The following tables show the numerous possible combinations.

TABLE 1 (Ti + 0.98 C) Global percentage of TiC obtained in the reinforced macro-microstructure after reaction of Ti + 0.98 C in the reinforced portion of the tooth. Compaction of the granules (% of the theoretical density which is 3.75 g/cm3) 55 60 65 70 75 80 85 90 95 Filling of the 70 29.3 31.9 34.6 37.2 39.9 42.6 45.2 47.9 50.5 reinforced 65 27.2 29.6 32.1 34.6 37.1 39.5 42.0 44.5 46.9 portion of the part 55 23.0 25.1 27.2 29.3 31.4 33.4 35.5 37.6 39.7 (% by volume) 45 18.8 20.5 22.2 23.9 25.7 27.4 29.1 30.8 32.5

This table shows that with a compaction level ranging from 55 to 95% for the strips and therefore the granules, it is possible to perform granule filling levels in the reinforced portion of the tooth ranging from 45% to 70% by volume (ratio between the total volume of the granules and the volume of their confinement). Thus, in order to obtain a global TiC concentration in the reinforced portion of about 29% by volume (in bold characters in the table), it is possible to proceed with different combinations such as for example 60% compaction and 65% filling, or 70% compaction and 55% filling, or further 85% compaction and 45% filling. In order to obtain granule filling levels in the reinforced portion ranging up to 70% by volume, it is mandatory to apply a vibration in order to pack the granules. In this case, the ISO 697 standard for measuring the filling level is no longer applicable and the amount of material in a given volume is measured.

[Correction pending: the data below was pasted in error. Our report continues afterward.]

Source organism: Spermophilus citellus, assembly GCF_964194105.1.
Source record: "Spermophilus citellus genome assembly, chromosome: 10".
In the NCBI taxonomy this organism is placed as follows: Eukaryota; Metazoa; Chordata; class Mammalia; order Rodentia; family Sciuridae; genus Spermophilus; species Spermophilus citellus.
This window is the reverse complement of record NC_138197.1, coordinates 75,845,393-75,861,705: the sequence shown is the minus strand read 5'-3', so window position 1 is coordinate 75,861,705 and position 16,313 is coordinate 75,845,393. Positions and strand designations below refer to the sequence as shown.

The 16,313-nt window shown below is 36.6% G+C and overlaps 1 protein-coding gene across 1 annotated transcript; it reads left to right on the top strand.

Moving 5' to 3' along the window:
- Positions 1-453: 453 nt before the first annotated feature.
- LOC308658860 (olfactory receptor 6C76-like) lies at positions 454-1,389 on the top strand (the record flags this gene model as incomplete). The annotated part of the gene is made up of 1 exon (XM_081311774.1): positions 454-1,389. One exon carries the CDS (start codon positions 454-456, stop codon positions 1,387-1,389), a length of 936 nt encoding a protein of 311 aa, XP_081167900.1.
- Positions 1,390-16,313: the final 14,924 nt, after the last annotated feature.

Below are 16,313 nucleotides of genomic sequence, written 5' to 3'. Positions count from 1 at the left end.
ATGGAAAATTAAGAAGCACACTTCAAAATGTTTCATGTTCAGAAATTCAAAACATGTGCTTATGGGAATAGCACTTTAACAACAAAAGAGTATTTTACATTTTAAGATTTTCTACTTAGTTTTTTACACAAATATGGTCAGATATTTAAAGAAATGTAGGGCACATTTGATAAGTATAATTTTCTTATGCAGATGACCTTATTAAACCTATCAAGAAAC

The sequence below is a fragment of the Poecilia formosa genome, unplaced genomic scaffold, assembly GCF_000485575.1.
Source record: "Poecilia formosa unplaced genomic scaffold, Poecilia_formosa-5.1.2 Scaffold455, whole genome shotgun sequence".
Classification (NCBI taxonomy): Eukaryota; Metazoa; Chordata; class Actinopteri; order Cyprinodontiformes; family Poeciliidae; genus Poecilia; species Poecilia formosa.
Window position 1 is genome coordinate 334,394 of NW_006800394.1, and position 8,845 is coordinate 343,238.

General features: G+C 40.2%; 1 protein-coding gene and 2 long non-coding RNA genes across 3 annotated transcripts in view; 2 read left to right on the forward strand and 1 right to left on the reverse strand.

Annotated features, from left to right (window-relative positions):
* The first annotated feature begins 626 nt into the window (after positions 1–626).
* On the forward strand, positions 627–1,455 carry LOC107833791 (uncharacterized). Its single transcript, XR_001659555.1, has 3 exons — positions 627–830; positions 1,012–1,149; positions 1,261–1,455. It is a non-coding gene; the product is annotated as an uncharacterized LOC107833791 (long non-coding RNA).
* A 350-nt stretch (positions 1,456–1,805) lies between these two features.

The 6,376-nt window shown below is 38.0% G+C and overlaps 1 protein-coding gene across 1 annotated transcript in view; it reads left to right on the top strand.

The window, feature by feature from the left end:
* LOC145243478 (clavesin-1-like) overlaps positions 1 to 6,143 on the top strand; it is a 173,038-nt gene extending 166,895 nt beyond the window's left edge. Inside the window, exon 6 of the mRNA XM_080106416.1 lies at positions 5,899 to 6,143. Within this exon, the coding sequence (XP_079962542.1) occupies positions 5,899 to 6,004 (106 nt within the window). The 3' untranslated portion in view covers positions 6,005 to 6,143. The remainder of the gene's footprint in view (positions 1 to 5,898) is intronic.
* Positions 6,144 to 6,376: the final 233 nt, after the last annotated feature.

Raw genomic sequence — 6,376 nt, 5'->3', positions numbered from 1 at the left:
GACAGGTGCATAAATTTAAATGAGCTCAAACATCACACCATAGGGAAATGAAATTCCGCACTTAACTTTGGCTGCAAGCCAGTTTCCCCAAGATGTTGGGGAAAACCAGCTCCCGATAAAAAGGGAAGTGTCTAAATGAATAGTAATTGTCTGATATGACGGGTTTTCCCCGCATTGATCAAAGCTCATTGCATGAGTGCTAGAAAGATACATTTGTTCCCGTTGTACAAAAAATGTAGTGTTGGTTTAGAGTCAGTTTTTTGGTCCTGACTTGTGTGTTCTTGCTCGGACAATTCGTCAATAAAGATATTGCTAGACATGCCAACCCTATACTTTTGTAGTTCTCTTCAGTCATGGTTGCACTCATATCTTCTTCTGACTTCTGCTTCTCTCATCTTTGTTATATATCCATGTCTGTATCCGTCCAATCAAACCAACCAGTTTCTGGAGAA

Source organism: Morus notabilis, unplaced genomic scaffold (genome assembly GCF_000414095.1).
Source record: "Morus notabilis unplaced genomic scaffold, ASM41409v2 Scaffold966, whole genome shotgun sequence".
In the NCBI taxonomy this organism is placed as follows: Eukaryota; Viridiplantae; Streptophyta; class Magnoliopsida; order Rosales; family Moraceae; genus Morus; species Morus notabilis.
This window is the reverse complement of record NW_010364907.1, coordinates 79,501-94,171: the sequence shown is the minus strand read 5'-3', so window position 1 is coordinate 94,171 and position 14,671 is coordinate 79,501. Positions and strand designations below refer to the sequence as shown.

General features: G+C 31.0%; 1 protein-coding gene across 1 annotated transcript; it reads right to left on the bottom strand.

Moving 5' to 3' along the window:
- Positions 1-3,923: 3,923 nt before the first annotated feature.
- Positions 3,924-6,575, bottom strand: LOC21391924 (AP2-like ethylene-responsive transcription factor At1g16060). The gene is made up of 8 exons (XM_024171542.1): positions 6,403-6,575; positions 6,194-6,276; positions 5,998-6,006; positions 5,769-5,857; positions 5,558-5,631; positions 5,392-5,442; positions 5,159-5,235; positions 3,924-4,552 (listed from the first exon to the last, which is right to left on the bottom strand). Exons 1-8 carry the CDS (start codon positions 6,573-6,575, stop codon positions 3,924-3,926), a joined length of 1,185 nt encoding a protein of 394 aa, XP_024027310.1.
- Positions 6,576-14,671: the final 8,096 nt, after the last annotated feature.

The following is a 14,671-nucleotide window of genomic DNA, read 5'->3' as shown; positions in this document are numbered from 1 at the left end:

TABLE 2 Relationship between the compaction level, the theoretical density and the TiC percentage obtained after reaction in the granule. Compaction of the granules 55 60 65 70 75 80 85 90 95 Density in g/cm3 2.06 2.25 2.44 2.63 2.81 3.00 3.19 3.38 3.56 TiC obtained after 41.8 45.6 49.4 53.2 57.0 60.8 64.6 68.4 72.2 reaction (and contraction) in volume % in the granules

Here, we have represented the density of the granules according to their compaction level and the volume percent of TiC obtained after reaction and therefore contraction of about 24% by volume was inferred therefrom. Granules compacted to 95% of their theoretical density therefore allow to obtain after reaction a concentration of 72.2% by volume of TiC.